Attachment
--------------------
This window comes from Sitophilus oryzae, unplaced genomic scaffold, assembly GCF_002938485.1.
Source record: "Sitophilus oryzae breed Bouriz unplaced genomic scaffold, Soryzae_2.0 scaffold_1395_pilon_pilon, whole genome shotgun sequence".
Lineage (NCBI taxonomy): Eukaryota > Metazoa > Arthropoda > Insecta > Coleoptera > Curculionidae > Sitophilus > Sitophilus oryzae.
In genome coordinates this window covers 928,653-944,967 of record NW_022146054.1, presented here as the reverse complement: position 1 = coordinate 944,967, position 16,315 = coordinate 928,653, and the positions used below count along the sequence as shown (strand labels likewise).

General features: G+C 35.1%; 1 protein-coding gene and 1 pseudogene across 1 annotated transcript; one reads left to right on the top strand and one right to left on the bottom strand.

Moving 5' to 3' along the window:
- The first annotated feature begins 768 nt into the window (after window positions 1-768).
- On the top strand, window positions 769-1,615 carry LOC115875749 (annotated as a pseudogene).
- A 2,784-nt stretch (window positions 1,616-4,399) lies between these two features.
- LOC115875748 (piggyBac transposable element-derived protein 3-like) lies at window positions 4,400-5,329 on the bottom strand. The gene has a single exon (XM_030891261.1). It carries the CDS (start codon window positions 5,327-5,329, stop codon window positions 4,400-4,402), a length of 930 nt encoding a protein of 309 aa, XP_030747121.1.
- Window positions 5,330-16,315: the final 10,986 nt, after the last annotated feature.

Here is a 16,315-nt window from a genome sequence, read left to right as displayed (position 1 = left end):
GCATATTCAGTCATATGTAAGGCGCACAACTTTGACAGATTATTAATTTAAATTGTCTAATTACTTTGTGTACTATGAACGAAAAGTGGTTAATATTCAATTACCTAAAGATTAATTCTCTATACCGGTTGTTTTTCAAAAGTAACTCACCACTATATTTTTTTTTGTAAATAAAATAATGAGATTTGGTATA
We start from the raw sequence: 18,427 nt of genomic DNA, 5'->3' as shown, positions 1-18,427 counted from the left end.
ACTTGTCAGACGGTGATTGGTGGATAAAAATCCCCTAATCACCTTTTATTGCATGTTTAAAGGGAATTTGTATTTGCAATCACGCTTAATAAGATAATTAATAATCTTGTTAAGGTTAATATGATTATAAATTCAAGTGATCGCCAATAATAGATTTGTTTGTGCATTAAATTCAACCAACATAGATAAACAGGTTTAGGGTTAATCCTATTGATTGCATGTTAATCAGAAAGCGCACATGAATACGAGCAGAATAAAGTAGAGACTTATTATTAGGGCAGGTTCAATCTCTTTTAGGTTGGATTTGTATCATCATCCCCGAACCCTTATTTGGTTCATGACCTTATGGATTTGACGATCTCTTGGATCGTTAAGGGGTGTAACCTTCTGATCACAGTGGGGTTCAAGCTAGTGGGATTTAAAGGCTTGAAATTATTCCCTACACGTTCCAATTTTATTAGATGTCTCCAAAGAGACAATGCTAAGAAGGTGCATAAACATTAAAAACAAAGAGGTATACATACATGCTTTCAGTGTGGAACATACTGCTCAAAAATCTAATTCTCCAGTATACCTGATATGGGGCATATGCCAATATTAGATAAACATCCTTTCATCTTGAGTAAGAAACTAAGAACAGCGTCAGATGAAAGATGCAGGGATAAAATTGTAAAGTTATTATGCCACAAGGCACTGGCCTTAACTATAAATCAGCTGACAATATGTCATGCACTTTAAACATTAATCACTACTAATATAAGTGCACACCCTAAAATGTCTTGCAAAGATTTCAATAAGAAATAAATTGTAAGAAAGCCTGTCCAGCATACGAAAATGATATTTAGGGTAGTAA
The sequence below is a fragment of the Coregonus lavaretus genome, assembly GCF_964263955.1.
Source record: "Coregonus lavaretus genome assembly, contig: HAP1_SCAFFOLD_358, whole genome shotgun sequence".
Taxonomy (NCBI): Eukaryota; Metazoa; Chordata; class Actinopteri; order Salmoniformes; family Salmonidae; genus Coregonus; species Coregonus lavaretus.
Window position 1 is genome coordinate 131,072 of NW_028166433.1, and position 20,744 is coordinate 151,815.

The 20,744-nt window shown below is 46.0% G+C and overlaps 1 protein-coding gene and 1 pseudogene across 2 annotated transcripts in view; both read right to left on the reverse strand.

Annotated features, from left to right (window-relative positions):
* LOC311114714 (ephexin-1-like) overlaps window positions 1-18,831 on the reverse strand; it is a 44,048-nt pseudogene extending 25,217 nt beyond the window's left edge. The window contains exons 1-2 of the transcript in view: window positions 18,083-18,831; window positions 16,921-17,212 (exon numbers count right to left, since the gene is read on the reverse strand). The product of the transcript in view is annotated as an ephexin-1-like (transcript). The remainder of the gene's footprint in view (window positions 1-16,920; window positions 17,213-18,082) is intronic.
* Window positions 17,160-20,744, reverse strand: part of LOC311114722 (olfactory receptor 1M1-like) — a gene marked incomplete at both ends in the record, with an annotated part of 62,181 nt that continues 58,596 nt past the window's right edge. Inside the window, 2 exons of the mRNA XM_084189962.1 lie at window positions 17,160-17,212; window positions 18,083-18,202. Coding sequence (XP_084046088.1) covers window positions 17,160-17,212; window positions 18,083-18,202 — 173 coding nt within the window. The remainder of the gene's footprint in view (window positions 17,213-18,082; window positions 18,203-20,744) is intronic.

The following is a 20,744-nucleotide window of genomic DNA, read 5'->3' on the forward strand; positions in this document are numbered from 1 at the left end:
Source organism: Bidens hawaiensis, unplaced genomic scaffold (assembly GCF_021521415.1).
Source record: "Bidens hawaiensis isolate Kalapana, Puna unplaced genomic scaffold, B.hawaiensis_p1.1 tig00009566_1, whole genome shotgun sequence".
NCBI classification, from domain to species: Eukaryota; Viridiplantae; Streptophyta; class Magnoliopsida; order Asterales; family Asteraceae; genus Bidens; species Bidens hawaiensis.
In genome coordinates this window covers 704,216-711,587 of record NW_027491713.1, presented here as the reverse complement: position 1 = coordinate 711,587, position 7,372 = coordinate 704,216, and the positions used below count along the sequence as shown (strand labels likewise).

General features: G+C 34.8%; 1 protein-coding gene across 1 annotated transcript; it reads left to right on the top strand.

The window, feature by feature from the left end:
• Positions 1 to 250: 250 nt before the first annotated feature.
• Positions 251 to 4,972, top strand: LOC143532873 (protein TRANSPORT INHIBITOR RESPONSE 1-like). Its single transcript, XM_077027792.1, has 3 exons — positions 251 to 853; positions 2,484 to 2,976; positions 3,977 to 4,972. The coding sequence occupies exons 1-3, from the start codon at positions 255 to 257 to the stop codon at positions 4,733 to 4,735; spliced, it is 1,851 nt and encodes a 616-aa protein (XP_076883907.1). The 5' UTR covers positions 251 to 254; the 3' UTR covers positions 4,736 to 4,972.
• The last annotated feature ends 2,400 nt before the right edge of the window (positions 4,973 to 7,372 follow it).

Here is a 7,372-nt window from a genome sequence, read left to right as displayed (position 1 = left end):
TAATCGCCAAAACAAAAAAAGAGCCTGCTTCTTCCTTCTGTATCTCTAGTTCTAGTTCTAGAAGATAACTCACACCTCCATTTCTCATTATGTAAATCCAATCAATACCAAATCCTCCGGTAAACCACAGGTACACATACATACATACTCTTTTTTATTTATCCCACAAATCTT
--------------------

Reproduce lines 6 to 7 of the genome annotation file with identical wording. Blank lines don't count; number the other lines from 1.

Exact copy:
Moving 5' to 3' along the window:
- The first annotated feature begins 768 nt into the window (after window positions 1-768).